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Re: Brand new clojure support in Emacs ;-)

From: Bozhidar Batsov
Subject: Re: Brand new clojure support in Emacs ;-)
Date: Sun, 03 Sep 2023 17:04:32 +0200
User-agent: Cyrus-JMAP/3.9.0-alpha0-701-g9b2f44d3ee-fm-20230823.001-g9b2f44d3

I would guess that anyone who is seriously interested in working with
Clojure, would install the proper major mode and the proper package

That's one of the things that bother me the most in the conversations so far - lots of people tell us what the Clojure users need, but other than me and Danny, no one here has any real interest in Clojure. :-) Without an understanding of Clojure and its tooling ecosystem (and it's history) it's hard to make good suggestions about what makes sense and what doesn't.

I already wrote we tried the "thin layer on top of lisp-mode" and this didn't worked out great in the past. Of course, people are welcome to try and learn from experience themselves if they thing they can do things better/differently.

On Wed, Aug 30, 2023, at 9:17 AM, Philip Kaludercic wrote:
João Távora <joaotavora@gmail.com> writes:

> On Fri, Aug 25, 2023 at 8:26 AM Philip Kaludercic <philipk@posteo.net> wrote:
>> Richard Stallman <rms@gnu.org> writes:
>> > [[[ To any NSA and FBI agents reading my email: please consider    ]]]
>> > [[[ whether defending the US Constitution against all enemies,     ]]]
>> > [[[ foreign or domestic, requires you to follow Snowden's example. ]]]
>> >
>> > It appears that there is no clojure-mode command in core Emacs.
>> > There is a Clojure mode package, but it is in NonGNU ELPA.
>> >
>> > I think that language is important enough that, notwithstanding not
>> > really being similar to Lisp, we ought to have a major mode to support it.
>> > Would someone please work on that?
>> I had brought this up in the recent clojure-ts-mode thread, that I
>> assume you are referring to.  Sadly, I have no experience with the
>> language, but one idea might be to extend lisp-data-mode by whatever the
> I don't know if this counts as "work on that" but here's two interesting lines
> Elisp:
>   (define-derived-mode clojure-mode lisp-data-mode "Clojure"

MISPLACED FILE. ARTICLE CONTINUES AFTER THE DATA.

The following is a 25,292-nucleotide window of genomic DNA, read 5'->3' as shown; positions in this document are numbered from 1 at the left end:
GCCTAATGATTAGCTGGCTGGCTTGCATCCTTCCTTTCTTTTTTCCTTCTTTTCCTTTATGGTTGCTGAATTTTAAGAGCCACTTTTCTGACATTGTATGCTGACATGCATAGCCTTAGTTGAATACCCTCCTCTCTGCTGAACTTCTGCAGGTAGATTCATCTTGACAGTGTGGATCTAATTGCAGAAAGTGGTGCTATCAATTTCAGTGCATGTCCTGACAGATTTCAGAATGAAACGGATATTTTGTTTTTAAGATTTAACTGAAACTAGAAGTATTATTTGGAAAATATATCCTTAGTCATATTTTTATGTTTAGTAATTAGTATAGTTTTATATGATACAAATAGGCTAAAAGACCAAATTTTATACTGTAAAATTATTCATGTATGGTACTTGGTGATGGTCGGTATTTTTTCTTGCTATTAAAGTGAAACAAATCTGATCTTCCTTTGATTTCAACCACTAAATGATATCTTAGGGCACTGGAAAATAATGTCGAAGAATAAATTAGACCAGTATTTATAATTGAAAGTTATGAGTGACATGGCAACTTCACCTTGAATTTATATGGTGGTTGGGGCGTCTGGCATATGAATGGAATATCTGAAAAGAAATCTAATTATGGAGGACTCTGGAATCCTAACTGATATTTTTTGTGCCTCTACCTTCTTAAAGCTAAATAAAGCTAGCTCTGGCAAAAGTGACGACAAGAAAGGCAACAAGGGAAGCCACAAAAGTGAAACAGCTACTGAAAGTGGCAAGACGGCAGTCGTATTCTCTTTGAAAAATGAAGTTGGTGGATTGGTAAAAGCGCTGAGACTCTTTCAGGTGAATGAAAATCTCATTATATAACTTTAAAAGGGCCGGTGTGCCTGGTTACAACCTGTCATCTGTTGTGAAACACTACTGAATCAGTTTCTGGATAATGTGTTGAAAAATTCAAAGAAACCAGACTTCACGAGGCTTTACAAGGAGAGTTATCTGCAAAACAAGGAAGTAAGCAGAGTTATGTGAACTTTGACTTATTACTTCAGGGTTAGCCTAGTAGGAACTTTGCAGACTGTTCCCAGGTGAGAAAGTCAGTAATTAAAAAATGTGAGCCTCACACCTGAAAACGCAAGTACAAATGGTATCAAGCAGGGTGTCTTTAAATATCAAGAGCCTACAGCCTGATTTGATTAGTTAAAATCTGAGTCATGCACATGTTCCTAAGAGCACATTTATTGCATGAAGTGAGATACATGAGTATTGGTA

> "Barebones Clojure")
>   (add-to-list 'auto-mode-alist '("\\.clj" . clojure-mode))

I suggested something along these lines up the thread, but didn't try it
out myself.  Nice to see that the idea works.  To avoid confusion, I
think it might be a good idea to not call this `clojure-mode' as well,
but something like "clojure-proto-mode" or "primitive-clojure-mode".

> Since it is a lisp dialect many things works here, like indentation,
> symbol recognition, parenthesis balancing, C-M navigation, and thing-at-point.
> And then there's LSP, right?
> So I installed clojure-lsp from here:
> I created a hello world project with the "lein" tool, git init, found the
> src/helloworld/core.clj inside it, pressed M-x eglot and suddenly I had
> at-point-documentation, diagnostics, lots of refactorings, completion, etc.
> The thing that's a bit minimal is the syntax highlighting, but it's
> not that bad either IMHO. Eglot doesn't yet support LSP-mandated syntax
> highlighting.  I have no idea what it takes to add TreeSitter support
> to such a bare-bones mode (but shouldn't it be really easy like mapping
> syntactic symbols to faces?)
> No idea if this works with the CIDER or SLIME backends for clojure.
> Don't ask me to test any more cause I've just uninstalled it all
> but any clojurians rading can have a go.

I would guess that anyone who is seriously interested in working with
Clojure, would install the proper major mode and the proper packages.

> João

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